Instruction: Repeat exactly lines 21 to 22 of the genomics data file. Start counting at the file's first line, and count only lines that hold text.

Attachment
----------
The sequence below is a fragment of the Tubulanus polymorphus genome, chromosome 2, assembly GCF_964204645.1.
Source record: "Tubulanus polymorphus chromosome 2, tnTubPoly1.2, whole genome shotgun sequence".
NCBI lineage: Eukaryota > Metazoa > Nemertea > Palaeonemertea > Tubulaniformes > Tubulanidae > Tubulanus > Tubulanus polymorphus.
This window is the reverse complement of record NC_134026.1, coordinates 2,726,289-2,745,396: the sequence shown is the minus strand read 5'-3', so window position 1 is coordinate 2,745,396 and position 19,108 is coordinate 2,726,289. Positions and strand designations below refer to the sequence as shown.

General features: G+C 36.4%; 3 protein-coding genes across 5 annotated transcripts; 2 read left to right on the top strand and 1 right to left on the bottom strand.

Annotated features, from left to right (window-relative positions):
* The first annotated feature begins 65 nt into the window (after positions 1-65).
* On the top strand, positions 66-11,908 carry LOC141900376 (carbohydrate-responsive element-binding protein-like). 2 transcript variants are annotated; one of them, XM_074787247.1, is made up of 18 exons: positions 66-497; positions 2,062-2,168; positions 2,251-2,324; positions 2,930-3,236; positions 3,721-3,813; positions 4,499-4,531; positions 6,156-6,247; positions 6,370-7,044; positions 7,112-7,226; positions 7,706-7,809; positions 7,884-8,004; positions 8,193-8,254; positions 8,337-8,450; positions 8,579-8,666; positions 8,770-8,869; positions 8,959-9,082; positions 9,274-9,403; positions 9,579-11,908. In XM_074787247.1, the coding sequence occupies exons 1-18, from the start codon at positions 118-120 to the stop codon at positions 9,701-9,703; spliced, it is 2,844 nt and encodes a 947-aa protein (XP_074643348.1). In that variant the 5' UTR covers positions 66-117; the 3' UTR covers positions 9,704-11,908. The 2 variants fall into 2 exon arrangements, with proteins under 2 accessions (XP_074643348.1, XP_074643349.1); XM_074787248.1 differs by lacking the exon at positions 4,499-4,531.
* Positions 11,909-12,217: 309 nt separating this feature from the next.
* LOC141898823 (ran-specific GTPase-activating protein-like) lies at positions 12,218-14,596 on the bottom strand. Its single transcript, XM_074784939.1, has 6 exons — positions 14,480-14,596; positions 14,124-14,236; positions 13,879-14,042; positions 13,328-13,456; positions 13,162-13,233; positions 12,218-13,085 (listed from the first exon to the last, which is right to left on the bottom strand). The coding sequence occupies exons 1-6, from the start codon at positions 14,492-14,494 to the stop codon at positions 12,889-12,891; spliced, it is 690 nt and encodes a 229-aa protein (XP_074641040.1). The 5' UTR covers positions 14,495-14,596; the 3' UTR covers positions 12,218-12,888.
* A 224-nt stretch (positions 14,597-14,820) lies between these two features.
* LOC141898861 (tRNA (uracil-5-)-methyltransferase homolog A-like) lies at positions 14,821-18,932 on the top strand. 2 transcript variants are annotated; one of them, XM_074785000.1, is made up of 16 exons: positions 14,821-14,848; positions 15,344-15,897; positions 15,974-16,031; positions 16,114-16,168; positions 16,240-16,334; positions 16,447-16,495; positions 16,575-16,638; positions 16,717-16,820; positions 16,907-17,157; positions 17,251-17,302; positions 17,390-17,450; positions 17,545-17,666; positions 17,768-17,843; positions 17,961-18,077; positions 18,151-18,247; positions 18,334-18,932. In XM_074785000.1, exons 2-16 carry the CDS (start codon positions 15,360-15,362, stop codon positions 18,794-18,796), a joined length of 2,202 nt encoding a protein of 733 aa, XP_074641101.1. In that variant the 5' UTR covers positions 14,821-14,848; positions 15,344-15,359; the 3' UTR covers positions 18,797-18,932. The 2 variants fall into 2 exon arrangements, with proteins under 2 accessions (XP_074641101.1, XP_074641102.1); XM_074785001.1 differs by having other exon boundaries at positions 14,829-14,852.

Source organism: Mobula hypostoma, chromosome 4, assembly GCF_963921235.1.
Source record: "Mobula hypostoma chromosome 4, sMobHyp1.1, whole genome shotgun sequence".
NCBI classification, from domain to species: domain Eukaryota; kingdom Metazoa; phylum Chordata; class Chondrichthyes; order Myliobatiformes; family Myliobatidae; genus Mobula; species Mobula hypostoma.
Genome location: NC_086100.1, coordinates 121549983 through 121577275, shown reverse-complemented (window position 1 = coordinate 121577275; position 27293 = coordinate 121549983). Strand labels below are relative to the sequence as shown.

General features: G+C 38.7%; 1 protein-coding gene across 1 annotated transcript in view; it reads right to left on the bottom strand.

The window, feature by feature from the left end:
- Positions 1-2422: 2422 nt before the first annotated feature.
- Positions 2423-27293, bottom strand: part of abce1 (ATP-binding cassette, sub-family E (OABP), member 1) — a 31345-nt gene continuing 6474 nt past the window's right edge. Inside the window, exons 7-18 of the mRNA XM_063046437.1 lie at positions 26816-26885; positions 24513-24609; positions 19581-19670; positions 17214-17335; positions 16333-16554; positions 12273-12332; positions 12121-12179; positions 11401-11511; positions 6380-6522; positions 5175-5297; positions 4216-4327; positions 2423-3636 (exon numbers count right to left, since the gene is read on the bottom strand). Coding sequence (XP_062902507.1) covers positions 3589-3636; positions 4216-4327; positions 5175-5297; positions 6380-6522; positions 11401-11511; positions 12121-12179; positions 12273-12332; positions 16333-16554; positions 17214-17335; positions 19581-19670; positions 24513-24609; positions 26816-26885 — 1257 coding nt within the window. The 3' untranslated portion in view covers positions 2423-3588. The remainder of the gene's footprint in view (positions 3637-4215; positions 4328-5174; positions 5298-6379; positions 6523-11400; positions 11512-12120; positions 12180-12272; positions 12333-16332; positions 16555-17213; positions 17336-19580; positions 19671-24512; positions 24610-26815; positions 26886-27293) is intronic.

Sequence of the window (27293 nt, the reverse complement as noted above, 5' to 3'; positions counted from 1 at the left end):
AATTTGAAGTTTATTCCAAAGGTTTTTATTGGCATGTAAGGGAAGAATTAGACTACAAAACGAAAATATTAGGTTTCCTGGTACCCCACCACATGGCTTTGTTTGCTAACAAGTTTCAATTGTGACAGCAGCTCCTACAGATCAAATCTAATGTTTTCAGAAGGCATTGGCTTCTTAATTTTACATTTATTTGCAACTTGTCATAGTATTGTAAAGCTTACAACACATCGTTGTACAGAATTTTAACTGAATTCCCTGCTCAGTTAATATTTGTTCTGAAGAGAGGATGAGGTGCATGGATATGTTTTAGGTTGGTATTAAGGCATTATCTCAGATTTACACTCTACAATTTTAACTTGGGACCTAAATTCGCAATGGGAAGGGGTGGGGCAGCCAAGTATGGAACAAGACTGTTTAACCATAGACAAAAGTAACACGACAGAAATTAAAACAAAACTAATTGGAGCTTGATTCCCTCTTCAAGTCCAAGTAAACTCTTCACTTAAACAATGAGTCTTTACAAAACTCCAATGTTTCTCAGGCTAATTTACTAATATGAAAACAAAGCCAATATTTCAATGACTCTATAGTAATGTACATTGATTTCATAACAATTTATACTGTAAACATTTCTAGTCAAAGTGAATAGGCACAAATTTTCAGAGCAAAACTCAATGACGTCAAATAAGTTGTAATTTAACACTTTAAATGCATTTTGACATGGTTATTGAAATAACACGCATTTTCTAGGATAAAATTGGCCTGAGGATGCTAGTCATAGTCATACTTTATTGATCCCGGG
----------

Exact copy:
Sequence of the window (27293 nt, the reverse complement as noted above, 5' to 3'; positions counted from 1 at the left end):
AATTTGAAGTTTATTCCAAAGGTTTTTATTGGCATGTAAGGGAAGAATTAGACTACAAAACGAAAATATTAGGTTTCCTGGTACCCCACCACATGGCTTTGTTTGCTAACAAGTTTCAATTGTGACAGCAGCTCCTACAGATCAAATCTAATGTTTTCAGAAGGCATTGGCTTCTTAATTTTACATTTATTTGCAACTTGTCATAGTATTGTAAAGCTTACAACACATCGTTGTACAGAATTTTAACTGAATTCCCTGCTCAGTTAATATTTGTTCTGAAGAGAGGATGAGGTGCATGGATATGTTTTAGGTTGGTATTAAGGCATTATCTCAGATTTACACTCTACAATTTTAACTTGGGACCTAAATTCGCAATGGGAAGGGGTGGGGCAGCCAAGTATGGAACAAGACTGTTTAACCATAGACAAAAGTAACACGACAGAAATTAAAACAAAACTAATTGGAGCTTGATTCCCTCTTCAAGTCCAAGTAAACTCTTCACTTAAACAATGAGTCTTTACAAAACTCCAATGTTTCTCAGGCTAATTTACTAATATGAAAACAAAGCCAATATTTCAATGACTCTATAGTAATGTACATTGATTTCATAACAATTTATACTGTAAACATTTCTAGTCAAAGTGAATAGGCACAAATTTTCAGAGCAAAACTCAATGACGTCAAATAAGTTGTAATTTAACACTTTAAATGCATTTTGACATGGTTATTGAAATAACACGCATTTTCTAGGATAAAATTGGCCTGAGGATGCTAGTCATAGTCATACTTTATTGATCCCGGG